How will working practices, technology and design trends influence future offices?
What are the emerging trends shaping electrical fit-out and workstation solutions and the opportunities for contractors to provide solutions for future flexibility and working practices in office environments. Tim Shirt of CMD looks to the future.
The COVID-19 pandemic has changed the way we live and work for good. Even as we begin tentative steps towards rebooting office routines and shared workspaces, there is a widespread acknowledgment that what we’ve learned from the pandemic experience will shape the way we behave and perceive our work environment for years to come. The conventional ‘office job’ no longer needs to be done entirely in the office, which begs the question: is the conventional office still what companies need?
A Time of Change
Over the past year, we have discovered the pivotal role of technology in contemporary working practices. Not only have we learned how dependent we are on effective and reliable technology, but we have also seen how quickly people can adapt to new tools and platforms and how much more technology allows them to do. Collaboration across departments, sites, and borders has become easier, paperless office practices have fallen into place out of necessity, and agile working has become routine.
The importance of a comfortable and welcoming work environment has also been firmly established over the past year. While some have struggled to find an ideal space, ergonomic setup, and sufficient connectivity while working at home, many have benefitted from softer surroundings and biophilia, along with the flexibility of planning their working hours around their lifestyle.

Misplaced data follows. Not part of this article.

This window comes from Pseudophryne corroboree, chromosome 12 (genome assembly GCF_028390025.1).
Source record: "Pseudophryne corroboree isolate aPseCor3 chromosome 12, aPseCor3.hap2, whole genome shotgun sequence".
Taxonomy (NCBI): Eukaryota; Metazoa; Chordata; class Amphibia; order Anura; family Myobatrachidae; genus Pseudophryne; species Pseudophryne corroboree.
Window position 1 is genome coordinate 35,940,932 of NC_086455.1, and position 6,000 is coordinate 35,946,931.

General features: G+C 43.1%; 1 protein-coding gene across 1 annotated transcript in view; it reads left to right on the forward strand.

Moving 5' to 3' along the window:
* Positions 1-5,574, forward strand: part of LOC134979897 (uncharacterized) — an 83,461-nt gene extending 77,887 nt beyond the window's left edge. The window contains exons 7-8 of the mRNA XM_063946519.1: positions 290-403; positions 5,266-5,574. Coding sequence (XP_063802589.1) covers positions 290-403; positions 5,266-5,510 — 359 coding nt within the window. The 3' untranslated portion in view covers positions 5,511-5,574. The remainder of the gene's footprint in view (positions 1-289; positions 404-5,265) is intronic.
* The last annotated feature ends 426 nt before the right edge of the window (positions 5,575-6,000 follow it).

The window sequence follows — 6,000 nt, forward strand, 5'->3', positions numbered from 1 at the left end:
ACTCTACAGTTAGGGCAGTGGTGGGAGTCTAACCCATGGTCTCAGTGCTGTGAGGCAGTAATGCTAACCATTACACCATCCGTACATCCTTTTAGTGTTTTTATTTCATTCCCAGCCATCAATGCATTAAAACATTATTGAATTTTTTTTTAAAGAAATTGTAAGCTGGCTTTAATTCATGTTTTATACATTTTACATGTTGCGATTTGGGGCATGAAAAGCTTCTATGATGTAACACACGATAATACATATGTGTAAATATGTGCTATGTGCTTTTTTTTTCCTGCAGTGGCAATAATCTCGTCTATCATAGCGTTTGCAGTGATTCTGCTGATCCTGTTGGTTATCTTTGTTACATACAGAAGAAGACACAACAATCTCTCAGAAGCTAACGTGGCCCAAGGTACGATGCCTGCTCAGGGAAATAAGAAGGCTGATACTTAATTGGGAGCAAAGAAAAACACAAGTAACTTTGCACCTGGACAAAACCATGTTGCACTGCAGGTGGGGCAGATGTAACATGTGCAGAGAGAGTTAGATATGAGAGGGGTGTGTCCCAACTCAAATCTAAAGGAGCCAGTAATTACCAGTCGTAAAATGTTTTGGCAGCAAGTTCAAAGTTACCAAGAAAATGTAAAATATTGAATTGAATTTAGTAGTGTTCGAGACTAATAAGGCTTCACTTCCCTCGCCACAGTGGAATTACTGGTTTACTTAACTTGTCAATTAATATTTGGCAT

All of these experiences will influence workplace trends moving forward, across electrical fit-out, interior design, and office equipment. In reality, they are building on evolution towards more agile, welcoming, and tech-enabled offices that were already emerging, but the pandemic has escalated those trends.
What that means for contractors is that refurbishment and investment plans are being expedited to allow employers to adjust to the new normal, keep their teams safe and motivated, and prepare for the future. The key to securing customer relationships as the future office takes place will be understanding product requirements and how they fit into specifier needs.
The Office Environment
Futureproofing of office environments is far from a new concept. CMD’s Betatrak busbar powertrack systems and Power Hub power distribution systems are widely used in office environments to enable spaces to be reconfigured and occupancy to be scaled up or down. The ability to locate a tap-off anywhere on the network at 30cm intervals allows versatile layouts, with redundancy and resilience built in where required. Similarly, the Rotasoc modular workstation power system provides flexibility in desk location and orientation, with a 3600 rotation of the under-desk socket and integral circuit protection.
Looking ahead, we are likely to see an increased focus on power track or hub distribution systems, so that layouts can remain flexible as needs change. The stark white bench desk layouts that have been a ubiquitous feature of corporate environments over the past decade will make way for interiors that have more of a resi-commercial look and feel, combining a more homely visual style with a layout that enables both social distancing and collaboration, with connectivity built-in.